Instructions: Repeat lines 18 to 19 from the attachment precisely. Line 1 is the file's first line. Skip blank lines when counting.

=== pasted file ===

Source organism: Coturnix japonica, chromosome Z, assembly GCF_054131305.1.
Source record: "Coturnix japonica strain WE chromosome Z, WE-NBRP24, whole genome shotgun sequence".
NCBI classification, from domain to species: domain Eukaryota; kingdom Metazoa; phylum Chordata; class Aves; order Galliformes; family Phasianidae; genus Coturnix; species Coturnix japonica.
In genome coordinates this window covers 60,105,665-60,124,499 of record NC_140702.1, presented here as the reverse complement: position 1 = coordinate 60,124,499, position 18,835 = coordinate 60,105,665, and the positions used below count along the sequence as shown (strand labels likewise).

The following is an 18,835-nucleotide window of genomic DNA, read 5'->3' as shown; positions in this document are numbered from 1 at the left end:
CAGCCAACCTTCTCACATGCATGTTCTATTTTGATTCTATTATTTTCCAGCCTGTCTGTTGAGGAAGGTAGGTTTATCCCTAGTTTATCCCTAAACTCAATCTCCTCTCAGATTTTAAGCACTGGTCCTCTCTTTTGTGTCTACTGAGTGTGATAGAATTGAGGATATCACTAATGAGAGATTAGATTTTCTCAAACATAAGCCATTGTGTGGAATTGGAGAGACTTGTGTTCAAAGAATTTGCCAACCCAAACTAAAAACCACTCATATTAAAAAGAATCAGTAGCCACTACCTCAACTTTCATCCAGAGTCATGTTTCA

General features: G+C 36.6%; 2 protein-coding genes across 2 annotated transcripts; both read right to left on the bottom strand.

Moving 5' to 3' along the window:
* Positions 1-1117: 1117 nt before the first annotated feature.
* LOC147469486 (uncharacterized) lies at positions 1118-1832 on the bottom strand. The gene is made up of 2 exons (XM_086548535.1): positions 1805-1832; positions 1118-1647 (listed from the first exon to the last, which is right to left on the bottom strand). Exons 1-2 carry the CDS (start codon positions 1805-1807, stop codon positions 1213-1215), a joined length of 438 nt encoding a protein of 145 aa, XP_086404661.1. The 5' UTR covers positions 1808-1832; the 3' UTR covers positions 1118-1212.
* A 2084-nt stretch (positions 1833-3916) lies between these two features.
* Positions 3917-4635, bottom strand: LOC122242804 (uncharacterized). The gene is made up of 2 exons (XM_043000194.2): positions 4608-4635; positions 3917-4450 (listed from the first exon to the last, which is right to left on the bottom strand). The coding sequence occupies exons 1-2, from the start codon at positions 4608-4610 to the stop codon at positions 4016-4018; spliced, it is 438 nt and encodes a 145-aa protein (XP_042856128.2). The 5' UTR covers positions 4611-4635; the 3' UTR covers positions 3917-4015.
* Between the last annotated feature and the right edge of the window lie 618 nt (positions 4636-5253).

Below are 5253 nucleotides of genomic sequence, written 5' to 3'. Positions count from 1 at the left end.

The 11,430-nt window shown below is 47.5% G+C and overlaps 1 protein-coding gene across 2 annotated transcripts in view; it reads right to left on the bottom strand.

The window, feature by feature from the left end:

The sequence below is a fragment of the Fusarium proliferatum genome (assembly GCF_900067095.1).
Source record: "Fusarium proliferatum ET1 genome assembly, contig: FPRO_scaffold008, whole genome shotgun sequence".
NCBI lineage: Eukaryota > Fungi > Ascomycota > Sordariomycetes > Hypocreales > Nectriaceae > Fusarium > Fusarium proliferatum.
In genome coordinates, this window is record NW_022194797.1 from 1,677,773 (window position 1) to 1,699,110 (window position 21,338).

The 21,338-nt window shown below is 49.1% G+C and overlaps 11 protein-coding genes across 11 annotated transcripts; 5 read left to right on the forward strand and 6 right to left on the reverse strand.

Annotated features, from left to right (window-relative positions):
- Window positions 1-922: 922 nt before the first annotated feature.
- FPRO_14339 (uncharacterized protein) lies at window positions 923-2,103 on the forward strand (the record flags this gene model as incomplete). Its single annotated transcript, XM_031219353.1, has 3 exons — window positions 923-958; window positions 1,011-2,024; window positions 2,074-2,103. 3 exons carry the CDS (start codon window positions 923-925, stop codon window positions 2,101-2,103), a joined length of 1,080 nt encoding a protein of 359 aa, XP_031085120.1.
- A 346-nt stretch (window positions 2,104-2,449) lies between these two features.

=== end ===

Source record: "Fusarium proliferatum ET1 genome assembly, contig: FPRO_scaffold008, whole genome shotgun sequence".
NCBI lineage: Eukaryota > Fungi > Ascomycota > Sordariomycetes > Hypocreales > Nectriaceae > Fusarium > Fusarium proliferatum.